It is imperative to understand that this is not the natural test boosters that can cause it, but the prescription testosterone patches and gels that can be administered.

TRT which involves providing more testosterone in to your system rather than stimulating more of your natural testosterone production decreases sperm production.

This is because the TRT decreases levels of follicelstimulating hormone (FSH) which is another important hormone required for sperm production.

Thankfully, for most, this is reversible. and if you have been receiving testosterone replacement for a shorter period of time, this will then allow you to recover more quickly.

However, for a very small amount of men this recovery and side effect is not reversible.

The worse form of treatment for infertility?

There are strong theories that any TRT that is administered by injections and implant pellets are the worse offenders and are more likely to cause fertility problems in men.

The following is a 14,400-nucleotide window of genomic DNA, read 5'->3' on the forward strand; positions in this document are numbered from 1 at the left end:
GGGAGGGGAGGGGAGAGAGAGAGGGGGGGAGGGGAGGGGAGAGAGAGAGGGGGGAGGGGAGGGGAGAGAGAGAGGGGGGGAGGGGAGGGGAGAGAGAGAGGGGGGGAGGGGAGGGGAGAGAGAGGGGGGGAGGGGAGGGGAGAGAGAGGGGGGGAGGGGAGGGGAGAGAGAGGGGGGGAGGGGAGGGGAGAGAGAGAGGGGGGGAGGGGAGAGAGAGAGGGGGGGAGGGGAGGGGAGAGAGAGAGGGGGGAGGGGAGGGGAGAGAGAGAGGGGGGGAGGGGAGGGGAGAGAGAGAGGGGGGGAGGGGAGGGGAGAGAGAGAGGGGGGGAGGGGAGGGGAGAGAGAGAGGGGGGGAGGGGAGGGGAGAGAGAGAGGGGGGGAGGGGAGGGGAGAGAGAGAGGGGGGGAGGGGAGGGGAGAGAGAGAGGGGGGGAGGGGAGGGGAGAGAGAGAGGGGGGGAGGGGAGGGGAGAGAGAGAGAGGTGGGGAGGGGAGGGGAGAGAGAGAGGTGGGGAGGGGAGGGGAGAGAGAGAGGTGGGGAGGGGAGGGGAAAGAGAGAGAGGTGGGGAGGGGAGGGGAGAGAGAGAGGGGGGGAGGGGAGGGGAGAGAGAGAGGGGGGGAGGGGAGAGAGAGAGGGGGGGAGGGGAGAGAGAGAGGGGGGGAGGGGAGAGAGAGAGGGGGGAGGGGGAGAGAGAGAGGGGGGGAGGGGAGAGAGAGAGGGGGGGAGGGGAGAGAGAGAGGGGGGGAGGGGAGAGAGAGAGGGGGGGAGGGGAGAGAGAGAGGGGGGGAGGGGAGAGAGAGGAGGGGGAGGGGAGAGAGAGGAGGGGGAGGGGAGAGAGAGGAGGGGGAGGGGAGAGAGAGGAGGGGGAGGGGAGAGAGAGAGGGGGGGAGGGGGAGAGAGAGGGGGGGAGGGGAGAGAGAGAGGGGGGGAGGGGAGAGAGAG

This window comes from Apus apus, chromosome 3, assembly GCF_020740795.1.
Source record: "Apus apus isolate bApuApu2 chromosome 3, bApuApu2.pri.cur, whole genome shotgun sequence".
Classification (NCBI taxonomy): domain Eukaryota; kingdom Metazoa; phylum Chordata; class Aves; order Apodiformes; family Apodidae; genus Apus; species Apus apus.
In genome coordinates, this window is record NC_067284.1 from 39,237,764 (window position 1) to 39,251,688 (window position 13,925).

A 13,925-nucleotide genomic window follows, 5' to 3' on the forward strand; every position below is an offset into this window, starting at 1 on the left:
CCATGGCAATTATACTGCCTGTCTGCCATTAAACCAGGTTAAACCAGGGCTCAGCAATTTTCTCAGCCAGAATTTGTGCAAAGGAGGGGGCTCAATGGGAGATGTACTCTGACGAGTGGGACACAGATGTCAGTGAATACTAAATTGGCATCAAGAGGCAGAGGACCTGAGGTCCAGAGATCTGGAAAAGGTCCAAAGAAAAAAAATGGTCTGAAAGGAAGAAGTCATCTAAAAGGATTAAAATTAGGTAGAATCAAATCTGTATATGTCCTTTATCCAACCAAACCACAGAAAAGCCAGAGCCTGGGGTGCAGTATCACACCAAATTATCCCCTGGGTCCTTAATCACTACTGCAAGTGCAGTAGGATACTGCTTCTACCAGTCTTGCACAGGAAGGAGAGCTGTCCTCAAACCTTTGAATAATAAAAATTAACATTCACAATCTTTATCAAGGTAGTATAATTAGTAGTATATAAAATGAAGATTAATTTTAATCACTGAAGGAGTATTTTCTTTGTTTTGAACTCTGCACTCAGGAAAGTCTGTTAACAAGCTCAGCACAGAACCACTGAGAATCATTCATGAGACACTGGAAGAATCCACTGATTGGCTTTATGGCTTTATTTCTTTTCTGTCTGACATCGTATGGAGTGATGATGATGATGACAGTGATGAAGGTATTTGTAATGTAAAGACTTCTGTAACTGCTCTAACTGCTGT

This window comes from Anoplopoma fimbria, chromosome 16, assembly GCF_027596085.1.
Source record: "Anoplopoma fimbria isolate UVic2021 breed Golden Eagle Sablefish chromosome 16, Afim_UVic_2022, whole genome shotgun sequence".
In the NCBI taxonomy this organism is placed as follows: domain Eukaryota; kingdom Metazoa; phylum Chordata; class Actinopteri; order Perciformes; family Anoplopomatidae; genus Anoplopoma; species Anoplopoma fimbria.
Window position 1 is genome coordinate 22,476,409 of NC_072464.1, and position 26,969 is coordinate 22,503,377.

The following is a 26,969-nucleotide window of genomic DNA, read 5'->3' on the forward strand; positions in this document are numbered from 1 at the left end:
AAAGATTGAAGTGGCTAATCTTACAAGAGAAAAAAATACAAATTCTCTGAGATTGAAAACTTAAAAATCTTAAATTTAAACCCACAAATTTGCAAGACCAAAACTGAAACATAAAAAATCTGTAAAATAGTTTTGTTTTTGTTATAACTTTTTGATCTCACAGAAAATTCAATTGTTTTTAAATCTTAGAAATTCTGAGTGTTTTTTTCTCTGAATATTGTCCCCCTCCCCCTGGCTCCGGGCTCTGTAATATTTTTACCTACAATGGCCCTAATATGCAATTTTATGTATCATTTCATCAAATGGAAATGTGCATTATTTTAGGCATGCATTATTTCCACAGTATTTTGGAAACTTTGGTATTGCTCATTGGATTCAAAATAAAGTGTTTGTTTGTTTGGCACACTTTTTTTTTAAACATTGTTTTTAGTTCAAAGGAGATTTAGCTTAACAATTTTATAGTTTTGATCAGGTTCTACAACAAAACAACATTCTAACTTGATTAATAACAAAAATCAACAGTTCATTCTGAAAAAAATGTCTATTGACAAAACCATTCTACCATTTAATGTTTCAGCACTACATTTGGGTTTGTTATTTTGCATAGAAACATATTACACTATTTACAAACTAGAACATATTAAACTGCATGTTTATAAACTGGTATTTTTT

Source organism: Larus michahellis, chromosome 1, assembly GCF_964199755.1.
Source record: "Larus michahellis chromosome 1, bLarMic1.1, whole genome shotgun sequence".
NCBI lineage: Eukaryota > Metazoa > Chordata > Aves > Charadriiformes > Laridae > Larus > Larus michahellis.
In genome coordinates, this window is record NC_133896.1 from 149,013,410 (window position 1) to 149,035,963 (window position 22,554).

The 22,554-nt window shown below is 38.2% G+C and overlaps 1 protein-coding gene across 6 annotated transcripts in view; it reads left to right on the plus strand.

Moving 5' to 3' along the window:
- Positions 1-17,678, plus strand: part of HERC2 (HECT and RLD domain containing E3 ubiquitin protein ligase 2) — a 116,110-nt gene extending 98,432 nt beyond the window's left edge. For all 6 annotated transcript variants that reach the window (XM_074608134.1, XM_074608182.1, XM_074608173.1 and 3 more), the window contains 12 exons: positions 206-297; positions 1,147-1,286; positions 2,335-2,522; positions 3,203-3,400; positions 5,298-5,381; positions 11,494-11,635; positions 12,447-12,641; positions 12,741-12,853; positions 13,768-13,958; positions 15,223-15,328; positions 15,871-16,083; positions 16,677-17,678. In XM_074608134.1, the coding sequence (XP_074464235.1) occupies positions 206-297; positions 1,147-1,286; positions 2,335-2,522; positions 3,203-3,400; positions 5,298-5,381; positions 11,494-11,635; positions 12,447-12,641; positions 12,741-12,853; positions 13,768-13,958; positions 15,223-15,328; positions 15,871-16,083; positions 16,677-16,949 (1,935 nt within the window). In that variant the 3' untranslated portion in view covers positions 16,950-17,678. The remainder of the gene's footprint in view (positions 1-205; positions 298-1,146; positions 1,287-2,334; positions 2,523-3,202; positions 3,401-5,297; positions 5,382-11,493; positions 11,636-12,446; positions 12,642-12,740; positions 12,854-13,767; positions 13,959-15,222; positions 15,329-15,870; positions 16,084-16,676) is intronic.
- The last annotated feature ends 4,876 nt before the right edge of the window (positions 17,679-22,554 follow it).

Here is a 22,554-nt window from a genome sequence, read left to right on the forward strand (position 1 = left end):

That said, all form of testosterone replacement can disrupt the hormone balance and cause issues for sperm production in men.

What’s the options for men on TRT who wish to father children?

Firstly and fore mostly, if a man is wanting to father a child, he should avoid taking any testosterone replacement until their efforts to reproduce are finished.

Once their efforts are over, he can then reintroduce the replacement therapy.

These decisions should be discussed with a male reproductive specialist.

I’m infertile and taking TRT, what can I do?

You need to seek advice from a reproductive specialist because tests and physical examinations are required.

Hormone examinations and analysis will be required, as will the semen.

Further tests and examinations will be required periodically and testosterone replacement should be stopped immediately.